The drug testing cut-off used to determine a “positive” result in this study was a “screening” concentration of at least 50 nanograms per milliliter of THCCOOH, a metabolite used to indicate whether someone has used cannabis, in the urine sample using an on-site “dipstick” test. A positive on that test was then “confirmed” at a 15 nanograms per milliliter cut-off of THCCOOH using a more sensitive test method.

Two of the six participants who vaped the low-THC/high-CBD cannabis tested positive for THCCOOH.

No positive urine drug test results were observed in the other test sessions (pure CBD capsules, pure CBD vape or placebo).

“These results suggest that pure CBD, used once by itself, will not cause a positive drug test,” says Vandrey. Adding to this, Spindle points out that it “does not take much THC exposure to trigger a positive test for some people.” There may be variation from person to person in drug metabolism and puffing behaviors such as inhalation depth, which might contribute to the breakdown or buildup of cannabinoids in the body, the researchers say.

The team says they plan to repeat their studies using products that fall within the current federal hemp regulations with respect to THC content, and additionally study the impact of repeated CBD/hemp exposure on drug testing outcomes.

Other authors on the study were Edward Cone and George Bigelow of Johns Hopkins, David Kuntz of Clinical Reference Laboratory, John Mitchell of RTI International and Ronald Flegel of the Substance Abuse and Mental Health Services Administration (SAMHSA).

This research was supported by SAMHSA and the National Institute on Drug Abuse (T32DA07209).

COI: Vandrey has been a paid consultant for or received honoraria from Zynerba Pharmaceuticals, FSD Pharma and Canopy Health Innovations Inc.

Hemp is now increasingly finding use in medicine and wellness markets, particularly for its component CBD, short for cannabidiol, which is one of the more than 100 cannabinoids found in the cannabis plant. According to New York-based investment bank Cowen & Co., the market for CBD last year ranged from $600 million and $2 billion in sales. Despite the size of this booming industry, it remains largely unregulated.

In a paper published Nov. 4 in the Journal of Analytical Toxicology, the researchers report that two out of six study participants tested positive after vaping cannabis that contained 0.39% THC using urine testing methods that are consistent with testing frequently performed for employment-related or criminal justice-related urine drug testing programs. Though the cannabis used in this study does not currently meet the federal definition of hemp, the THC concentration of 0.39% exceeds federal regulation by just 0.09%.

“People who use legal hemp products for medical intent rarely just use them once as we did in this study, and prior studies show that THC and its metabolites may accumulate with repeated use,” says postdoctoral fellow Tory Spindle, Ph.D., a researcher in the Behavioral Pharmacology Research Unit at the Johns Hopkins Bayview Medical Center. “What this means is that people need to be wary of single-dose or cumulative THC exposure and be aware that these now legal products may cause an unexpected positive result on a drug test.”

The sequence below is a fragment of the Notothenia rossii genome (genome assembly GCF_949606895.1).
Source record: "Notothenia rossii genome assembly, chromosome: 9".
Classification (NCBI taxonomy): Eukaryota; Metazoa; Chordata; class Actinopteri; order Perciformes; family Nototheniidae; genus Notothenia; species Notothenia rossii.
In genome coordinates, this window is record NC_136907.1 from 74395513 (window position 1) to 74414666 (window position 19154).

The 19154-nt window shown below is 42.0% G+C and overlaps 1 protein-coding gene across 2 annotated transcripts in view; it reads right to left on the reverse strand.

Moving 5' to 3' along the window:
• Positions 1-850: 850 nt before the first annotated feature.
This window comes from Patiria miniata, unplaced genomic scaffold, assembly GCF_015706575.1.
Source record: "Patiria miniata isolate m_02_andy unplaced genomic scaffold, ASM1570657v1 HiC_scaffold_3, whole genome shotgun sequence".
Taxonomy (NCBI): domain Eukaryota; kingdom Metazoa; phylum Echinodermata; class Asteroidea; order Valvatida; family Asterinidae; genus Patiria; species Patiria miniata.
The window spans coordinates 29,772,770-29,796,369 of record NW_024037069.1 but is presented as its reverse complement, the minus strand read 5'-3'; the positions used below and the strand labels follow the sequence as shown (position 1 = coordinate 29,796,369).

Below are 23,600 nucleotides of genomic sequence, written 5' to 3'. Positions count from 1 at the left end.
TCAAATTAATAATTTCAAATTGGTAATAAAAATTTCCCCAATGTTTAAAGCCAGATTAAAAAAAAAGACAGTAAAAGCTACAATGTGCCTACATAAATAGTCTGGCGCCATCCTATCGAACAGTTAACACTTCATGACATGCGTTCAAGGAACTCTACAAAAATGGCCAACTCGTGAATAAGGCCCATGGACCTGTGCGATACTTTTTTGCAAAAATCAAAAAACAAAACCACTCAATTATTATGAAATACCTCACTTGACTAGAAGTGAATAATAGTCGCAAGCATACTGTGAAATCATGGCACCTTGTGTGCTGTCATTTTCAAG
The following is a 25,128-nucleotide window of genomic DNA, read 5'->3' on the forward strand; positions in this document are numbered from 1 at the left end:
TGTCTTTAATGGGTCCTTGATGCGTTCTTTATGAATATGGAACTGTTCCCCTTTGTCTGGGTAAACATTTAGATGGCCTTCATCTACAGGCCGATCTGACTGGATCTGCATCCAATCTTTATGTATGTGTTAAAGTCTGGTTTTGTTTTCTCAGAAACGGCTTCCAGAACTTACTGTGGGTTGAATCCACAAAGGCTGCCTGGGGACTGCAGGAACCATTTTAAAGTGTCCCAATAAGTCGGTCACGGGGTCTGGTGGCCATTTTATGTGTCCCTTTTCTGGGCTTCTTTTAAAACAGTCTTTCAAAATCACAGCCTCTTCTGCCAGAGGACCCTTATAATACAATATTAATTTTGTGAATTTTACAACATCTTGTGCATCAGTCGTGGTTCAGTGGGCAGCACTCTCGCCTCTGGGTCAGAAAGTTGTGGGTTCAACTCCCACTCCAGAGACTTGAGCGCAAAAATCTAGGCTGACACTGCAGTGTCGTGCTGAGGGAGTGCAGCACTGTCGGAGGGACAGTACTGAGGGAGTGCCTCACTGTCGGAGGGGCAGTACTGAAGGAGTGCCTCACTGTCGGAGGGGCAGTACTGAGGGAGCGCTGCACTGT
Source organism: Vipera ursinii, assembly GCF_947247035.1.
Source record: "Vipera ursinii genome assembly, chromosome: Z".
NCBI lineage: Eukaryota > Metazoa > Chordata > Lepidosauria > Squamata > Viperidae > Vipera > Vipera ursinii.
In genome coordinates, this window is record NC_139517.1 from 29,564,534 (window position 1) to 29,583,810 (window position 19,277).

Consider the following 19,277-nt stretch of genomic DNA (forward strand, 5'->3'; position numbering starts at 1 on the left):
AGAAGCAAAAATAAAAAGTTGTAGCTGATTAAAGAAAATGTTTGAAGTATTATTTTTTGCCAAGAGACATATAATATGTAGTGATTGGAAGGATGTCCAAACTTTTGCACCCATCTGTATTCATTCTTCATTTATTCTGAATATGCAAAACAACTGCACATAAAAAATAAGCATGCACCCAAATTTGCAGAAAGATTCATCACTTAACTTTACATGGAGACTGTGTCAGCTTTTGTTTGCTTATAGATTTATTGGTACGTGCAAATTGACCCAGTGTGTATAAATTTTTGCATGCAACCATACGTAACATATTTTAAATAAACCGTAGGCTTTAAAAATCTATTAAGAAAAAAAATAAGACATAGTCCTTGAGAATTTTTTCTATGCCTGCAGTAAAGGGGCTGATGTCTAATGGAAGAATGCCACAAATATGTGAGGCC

“Because the market for CBD products is so new and the popularity of use is growing so quickly, we want the public to be aware that a positive drug test is possible,” says Ryan Vandrey, Ph.D., associate professor of psychiatry and behavioral sciences at the Johns Hopkins University School of Medicine. Vandrey and his collaborators at the University of Pennsylvania previously showed in a JAMA study that 21% of CBD/hemp products sold on the Internet contained THC, even though it wasn’t listed on the product labels. “I have a hard time finding anyone who hasn’t used a CBD product at least once, but most are completely unaware of the possibility of THC exposure or a positive drug test as a result of using these newly legalized products,” says Vandrey.

Trials demonstrated CBD to be an effective treatment for two rare forms of pediatric epilepsy, however, there is currently insufficient evidence to support use for any other health condition according to the U.S. Food and Drug Administration. Despite this, CBD product suppliers and consumers claim benefits of CBD for a wide range of purposes, including everything from anxiety to insomnia to general wellness. CBD products can be swallowed in the form of an oil/tincture, eaten in a food product (e.g., gummy bears), inhaled using “vape pens” similar to electronic cigarettes, or applied topically to the skin in a cream, patch, balm or gel.

For the current study, the researchers recruited three women and three men with an average age of 31 years old. One participant self-reported as African American and the rest as white.